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Managing the cost of litigation

Comprising Hausfeld partner Lianne Craig, Ross Clark, chief risk officer at Burford Capital, Nicholas Bacon QC of 4 New Square and James Blick, director at TheJudge, the session chair, Judith Ayling of 39 Essex Chambers introduced the “stellar line-up” for the final session of the day.

Outlining the role that litigation funders play, Clark stressed that funders take an arm’s length approach and are certainly not involved in any settlement negotiations. In a general sense, he said, funders are looking for parties who are commercial, rational actors, and who are working with a good legal team. The case itself needs to have strong merits, and a degree of predictability. “We do not want to see cases going to trial.”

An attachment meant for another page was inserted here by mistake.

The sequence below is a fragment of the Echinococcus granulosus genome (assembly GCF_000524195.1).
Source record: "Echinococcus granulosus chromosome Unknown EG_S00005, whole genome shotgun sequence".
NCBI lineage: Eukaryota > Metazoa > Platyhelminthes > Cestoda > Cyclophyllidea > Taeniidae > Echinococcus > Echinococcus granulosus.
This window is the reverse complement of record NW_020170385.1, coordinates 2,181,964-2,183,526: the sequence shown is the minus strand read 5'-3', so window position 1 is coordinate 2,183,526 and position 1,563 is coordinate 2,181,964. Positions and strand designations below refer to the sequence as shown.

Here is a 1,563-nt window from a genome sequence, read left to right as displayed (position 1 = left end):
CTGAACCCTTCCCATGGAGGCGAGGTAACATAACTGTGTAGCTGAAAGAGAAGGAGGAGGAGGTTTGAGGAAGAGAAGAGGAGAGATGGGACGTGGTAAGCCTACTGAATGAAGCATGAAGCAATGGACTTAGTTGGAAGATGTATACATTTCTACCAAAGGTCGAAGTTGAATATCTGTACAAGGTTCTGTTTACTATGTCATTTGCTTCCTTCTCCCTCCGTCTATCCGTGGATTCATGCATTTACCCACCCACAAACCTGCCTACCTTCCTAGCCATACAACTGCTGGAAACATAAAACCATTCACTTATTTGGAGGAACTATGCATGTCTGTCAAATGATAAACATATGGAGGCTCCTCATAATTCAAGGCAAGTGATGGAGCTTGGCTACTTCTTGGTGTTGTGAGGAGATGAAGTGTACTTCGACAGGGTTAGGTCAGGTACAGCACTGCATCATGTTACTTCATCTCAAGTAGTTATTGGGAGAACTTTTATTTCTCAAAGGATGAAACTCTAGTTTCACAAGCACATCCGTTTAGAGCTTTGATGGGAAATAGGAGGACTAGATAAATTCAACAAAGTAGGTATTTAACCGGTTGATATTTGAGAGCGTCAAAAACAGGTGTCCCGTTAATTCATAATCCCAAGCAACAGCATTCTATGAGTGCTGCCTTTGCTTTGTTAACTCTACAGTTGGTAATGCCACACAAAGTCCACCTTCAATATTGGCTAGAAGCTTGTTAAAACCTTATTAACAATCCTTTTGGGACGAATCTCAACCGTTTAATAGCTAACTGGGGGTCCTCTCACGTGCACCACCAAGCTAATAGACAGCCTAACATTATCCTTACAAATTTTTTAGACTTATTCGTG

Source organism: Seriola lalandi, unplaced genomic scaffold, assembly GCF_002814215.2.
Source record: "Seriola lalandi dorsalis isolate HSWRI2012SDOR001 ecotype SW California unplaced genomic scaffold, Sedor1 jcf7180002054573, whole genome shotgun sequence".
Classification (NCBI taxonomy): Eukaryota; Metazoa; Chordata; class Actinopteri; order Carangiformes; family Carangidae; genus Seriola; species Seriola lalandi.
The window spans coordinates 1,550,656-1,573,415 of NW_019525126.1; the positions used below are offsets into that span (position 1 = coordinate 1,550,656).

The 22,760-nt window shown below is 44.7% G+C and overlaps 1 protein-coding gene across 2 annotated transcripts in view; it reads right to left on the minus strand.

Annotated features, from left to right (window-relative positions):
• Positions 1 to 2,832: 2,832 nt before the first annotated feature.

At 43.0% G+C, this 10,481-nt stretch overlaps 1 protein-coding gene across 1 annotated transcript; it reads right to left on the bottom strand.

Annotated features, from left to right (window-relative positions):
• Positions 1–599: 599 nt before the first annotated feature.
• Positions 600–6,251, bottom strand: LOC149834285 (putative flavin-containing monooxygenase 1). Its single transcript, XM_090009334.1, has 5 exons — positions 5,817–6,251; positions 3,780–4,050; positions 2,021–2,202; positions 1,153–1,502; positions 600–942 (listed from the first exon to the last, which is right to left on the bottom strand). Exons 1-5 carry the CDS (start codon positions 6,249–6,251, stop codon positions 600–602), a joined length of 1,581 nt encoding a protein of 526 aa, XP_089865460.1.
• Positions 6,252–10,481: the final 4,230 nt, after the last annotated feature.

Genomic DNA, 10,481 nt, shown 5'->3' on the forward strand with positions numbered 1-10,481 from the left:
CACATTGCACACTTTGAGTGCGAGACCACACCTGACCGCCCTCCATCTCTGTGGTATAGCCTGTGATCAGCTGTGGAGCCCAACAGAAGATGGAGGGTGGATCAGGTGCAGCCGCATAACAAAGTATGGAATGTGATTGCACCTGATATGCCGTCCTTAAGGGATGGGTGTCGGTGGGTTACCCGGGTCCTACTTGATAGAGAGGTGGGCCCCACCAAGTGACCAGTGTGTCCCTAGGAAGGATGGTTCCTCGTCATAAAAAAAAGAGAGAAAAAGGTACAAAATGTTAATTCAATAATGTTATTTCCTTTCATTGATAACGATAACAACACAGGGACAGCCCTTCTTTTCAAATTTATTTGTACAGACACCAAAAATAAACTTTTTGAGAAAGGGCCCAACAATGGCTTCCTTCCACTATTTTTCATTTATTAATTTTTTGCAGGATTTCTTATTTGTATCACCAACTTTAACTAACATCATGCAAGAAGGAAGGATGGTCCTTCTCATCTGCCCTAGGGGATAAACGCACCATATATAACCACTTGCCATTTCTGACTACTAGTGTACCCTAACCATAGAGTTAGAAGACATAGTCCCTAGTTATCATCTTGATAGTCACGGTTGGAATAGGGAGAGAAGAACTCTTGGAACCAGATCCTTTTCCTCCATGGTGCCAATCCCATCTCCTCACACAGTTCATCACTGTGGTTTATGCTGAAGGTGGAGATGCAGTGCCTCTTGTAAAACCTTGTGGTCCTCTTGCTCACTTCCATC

Funders spend a lot of time working out how much a case is worth from the beginning, he added, stressing the “importance of a good budget for the claimant’s costs” – a sensible and justifiable budget.

In practice, when you are looking at the headline numbers, the damages need to be ten times that of costs. “The reason we say that is because, almost invariably, by the time you go through budgets with lawyers, they end up being about twice the amount you thought they would be.” Ten to one leaves funders with the more sensible ratio of one to four by the end of the case.

On whether funders are incentivized when lawyers share some risk, for example via a conditional-fee arrangement (CFA), he said: “Not necessarily. One thing that clearly helps is if lawyers are not getting all of their fees funded, then that clearly brings the budget down, which makes cases more affordable,” Clark said.

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